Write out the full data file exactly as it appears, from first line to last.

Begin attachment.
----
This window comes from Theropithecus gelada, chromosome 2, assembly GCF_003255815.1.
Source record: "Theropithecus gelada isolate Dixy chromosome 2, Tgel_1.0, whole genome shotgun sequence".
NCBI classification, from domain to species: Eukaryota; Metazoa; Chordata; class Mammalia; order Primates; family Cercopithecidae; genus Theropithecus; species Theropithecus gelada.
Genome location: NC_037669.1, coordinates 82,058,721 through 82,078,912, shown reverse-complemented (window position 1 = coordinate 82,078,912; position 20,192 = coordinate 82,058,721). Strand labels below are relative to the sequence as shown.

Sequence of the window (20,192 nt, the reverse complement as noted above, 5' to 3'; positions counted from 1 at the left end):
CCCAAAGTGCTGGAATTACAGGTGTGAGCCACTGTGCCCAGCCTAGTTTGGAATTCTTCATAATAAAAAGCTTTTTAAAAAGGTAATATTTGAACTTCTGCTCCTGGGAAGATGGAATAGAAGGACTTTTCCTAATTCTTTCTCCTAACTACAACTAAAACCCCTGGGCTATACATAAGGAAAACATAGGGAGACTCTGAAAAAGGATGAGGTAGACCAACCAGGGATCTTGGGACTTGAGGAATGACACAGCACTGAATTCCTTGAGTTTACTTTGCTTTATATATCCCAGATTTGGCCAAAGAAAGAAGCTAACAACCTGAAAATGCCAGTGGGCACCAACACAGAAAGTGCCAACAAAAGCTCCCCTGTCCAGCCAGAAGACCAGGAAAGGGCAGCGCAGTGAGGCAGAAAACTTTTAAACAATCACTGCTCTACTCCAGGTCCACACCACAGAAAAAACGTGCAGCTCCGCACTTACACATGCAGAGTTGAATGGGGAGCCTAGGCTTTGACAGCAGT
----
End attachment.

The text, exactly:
This window comes from Theropithecus gelada, chromosome 2, assembly GCF_003255815.1.
Source record: "Theropithecus gelada isolate Dixy chromosome 2, Tgel_1.0, whole genome shotgun sequence".
NCBI classification, from domain to species: Eukaryota; Metazoa; Chordata; class Mammalia; order Primates; family Cercopithecidae; genus Theropithecus; species Theropithecus gelada.
Genome location: NC_037669.1, coordinates 82,058,721 through 82,078,912, shown reverse-complemented (window position 1 = coordinate 82,078,912; position 20,192 = coordinate 82,058,721). Strand labels below are relative to the sequence as shown.

Sequence of the window (20,192 nt, the reverse complement as noted above, 5' to 3'; positions counted from 1 at the left end):
CCCAAAGTGCTGGAATTACAGGTGTGAGCCACTGTGCCCAGCCTAGTTTGGAATTCTTCATAATAAAAAGCTTTTTAAAAAGGTAATATTTGAACTTCTGCTCCTGGGAAGATGGAATAGAAGGACTTTTCCTAATTCTTTCTCCTAACTACAACTAAAACCCCTGGGCTATACATAAGGAAAACATAGGGAGACTCTGAAAAAGGATGAGGTAGACCAACCAGGGATCTTGGGACTTGAGGAATGACACAGCACTGAATTCCTTGAGTTTACTTTGCTTTATATATCCCAGATTTGGCCAAAGAAAGAAGCTAACAACCTGAAAATGCCAGTGGGCACCAACACAGAAAGTGCCAACAAAAGCTCCCCTGTCCAGCCAGAAGACCAGGAAAGGGCAGCGCAGTGAGGCAGAAAACTTTTAAACAATCACTGCTCTACTCCAGGTCCACACCACAGAAAAAACGTGCAGCTCCGCACTTACACATGCAGAGTTGAATGGGGAGCCTAGGCTTTGACAGCAGT